Roving the city of Lima, Peru, Heddy Honigmann meets teachers, actors,…
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The latest documentary from Heddy Honigmann (Forever, Metal and Melancholy, O Amor Natural) focuses on Peru's capital city of Lima, revealing its startling contrasts of wealth and poverty, and how many of its poorest citizens have survived decades of economic crisis, terrorism and government violence, denial of workers' rights, and political corruption.
Demonstrating anew Honigmann's extraordinary talent as one of the most empathetic documentary filmmakers at work today, OBLIVION provides intimate and moving portraits of street musicians, singers, vendors, shoeshine boys, and the gymnasts (some mere children) and jugglers who perform at traffic stops. The film also visits with small business owners, from a leather-goods repairman and a presidential sash manufacturer to a frog-juice vendor, and contrasts the work and home environments of bartenders, waiters and waitresses employed at Lima's finest restaurants and hotels but who live in slums in the city's surrounding hillsides.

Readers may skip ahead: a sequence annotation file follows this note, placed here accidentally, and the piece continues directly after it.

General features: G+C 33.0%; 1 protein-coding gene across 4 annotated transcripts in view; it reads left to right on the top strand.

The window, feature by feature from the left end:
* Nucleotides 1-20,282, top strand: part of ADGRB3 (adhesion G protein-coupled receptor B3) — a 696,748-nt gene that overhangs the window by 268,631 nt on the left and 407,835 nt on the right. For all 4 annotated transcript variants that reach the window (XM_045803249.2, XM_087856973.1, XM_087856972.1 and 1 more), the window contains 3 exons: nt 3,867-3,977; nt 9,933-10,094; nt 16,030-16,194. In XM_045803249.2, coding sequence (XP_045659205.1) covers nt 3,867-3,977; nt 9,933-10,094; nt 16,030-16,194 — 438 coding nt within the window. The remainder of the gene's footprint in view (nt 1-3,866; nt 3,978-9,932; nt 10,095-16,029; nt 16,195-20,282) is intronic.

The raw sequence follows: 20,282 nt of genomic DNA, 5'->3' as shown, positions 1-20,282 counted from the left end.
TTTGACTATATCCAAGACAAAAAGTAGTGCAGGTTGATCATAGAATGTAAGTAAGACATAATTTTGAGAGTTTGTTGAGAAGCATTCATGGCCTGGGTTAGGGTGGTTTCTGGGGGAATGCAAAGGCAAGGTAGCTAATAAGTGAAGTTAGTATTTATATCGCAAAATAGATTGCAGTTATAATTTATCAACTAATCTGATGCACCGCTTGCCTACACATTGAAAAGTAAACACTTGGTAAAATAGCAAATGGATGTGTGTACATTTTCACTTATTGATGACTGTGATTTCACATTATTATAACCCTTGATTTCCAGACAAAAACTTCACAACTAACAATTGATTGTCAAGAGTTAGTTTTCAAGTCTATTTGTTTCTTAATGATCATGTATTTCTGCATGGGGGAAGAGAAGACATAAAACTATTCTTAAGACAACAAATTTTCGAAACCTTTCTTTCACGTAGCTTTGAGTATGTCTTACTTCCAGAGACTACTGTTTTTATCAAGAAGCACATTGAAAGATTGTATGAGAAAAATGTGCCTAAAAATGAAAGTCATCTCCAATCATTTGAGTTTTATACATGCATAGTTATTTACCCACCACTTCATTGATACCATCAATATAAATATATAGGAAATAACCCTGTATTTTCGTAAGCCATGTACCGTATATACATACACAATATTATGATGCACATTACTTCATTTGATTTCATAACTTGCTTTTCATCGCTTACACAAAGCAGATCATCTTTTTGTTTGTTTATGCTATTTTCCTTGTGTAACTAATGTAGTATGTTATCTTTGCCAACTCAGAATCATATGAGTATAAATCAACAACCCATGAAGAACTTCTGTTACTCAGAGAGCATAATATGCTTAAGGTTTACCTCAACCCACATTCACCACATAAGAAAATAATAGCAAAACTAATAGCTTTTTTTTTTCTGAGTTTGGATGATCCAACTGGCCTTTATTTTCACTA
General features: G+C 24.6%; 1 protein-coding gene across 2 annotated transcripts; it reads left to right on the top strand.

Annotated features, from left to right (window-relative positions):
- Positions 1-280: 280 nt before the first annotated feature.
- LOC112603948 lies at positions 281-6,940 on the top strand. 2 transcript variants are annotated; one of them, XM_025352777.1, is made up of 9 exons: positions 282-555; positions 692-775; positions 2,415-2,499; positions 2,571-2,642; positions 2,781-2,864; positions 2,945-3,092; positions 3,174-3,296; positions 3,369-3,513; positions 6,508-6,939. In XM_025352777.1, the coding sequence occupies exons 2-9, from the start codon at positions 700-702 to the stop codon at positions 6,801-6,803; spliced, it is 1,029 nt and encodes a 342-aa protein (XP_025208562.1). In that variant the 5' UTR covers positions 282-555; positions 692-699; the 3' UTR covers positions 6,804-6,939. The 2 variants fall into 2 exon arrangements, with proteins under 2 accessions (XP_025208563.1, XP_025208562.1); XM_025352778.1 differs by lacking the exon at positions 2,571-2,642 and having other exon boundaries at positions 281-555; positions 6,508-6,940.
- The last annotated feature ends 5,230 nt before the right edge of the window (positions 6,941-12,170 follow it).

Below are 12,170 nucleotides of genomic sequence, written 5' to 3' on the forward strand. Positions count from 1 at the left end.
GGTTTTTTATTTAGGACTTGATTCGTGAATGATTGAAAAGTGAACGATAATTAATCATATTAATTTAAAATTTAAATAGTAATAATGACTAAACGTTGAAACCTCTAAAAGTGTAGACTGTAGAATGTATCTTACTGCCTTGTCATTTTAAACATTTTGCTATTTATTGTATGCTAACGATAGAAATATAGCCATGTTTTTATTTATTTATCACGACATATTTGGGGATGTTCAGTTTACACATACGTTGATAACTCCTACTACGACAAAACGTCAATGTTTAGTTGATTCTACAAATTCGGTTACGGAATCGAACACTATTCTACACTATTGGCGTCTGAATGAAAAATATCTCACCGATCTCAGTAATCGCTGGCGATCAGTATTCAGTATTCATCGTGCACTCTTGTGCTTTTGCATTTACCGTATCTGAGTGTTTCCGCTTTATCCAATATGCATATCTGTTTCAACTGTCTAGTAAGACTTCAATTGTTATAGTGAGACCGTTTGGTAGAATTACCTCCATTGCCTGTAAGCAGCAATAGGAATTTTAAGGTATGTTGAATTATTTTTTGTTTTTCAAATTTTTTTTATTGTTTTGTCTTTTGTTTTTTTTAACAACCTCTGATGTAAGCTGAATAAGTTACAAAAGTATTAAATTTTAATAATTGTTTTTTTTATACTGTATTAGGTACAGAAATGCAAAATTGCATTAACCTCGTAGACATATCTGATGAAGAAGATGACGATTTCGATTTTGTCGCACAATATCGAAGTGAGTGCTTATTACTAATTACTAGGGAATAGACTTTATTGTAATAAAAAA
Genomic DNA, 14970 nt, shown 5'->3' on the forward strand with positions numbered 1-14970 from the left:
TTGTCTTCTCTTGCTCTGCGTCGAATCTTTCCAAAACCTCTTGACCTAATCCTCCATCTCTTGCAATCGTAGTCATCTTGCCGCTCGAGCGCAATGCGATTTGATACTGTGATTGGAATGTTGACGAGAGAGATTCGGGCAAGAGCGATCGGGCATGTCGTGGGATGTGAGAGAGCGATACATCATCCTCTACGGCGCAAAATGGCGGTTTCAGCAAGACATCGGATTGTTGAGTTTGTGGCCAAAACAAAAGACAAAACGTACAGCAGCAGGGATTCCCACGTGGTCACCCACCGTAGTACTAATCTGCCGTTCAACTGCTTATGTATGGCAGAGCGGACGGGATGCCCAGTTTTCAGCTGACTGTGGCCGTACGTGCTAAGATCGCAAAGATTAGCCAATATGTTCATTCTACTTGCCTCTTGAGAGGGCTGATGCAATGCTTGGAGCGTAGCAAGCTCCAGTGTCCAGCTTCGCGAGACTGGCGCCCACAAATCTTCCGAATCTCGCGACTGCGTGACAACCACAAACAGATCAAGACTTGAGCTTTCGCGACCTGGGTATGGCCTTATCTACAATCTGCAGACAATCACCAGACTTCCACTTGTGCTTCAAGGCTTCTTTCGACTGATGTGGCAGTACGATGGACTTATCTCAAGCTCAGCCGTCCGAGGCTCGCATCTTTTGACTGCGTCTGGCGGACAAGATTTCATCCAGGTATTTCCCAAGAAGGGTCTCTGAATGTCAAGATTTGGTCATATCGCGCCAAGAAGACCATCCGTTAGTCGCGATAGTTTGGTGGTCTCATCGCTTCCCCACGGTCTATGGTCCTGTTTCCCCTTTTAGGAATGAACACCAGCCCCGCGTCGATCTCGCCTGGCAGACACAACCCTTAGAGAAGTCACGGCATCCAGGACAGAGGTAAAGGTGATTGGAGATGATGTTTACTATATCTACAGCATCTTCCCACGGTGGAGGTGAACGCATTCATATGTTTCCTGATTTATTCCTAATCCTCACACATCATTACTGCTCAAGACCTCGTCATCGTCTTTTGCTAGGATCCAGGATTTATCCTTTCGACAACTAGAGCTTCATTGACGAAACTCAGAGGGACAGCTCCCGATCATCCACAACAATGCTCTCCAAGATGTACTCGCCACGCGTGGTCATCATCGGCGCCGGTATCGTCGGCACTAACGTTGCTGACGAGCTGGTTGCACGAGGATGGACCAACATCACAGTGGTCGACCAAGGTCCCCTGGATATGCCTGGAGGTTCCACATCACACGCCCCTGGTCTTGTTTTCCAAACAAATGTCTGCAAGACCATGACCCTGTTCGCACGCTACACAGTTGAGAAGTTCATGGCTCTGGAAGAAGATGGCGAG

The moving interviews and reminiscences of these resilient and resourceful Peruvians are interwoven with scenes of contemporary political protests and archival footage of the rogues' gallery of the nation's presidents-Fernando Belaunde (1980-1985), Alan Garcia (1985-1990), Alberto Fujimori (1990-2000)-whose mismanaged or corrupt regimes have turned the majority of Peru's citizens into perennial victims of economic impoverishment and political abuse.
For most viewers, who are reminded of Peru only by news reports of a major earthquake, a presidential election or the discovery of a decades-old mass grave of army massacre victims, OBLIVION introduces us to the everyday reality of Lima, celebrating a people who, albeit politically powerless, have resisted being consigned to oblivion.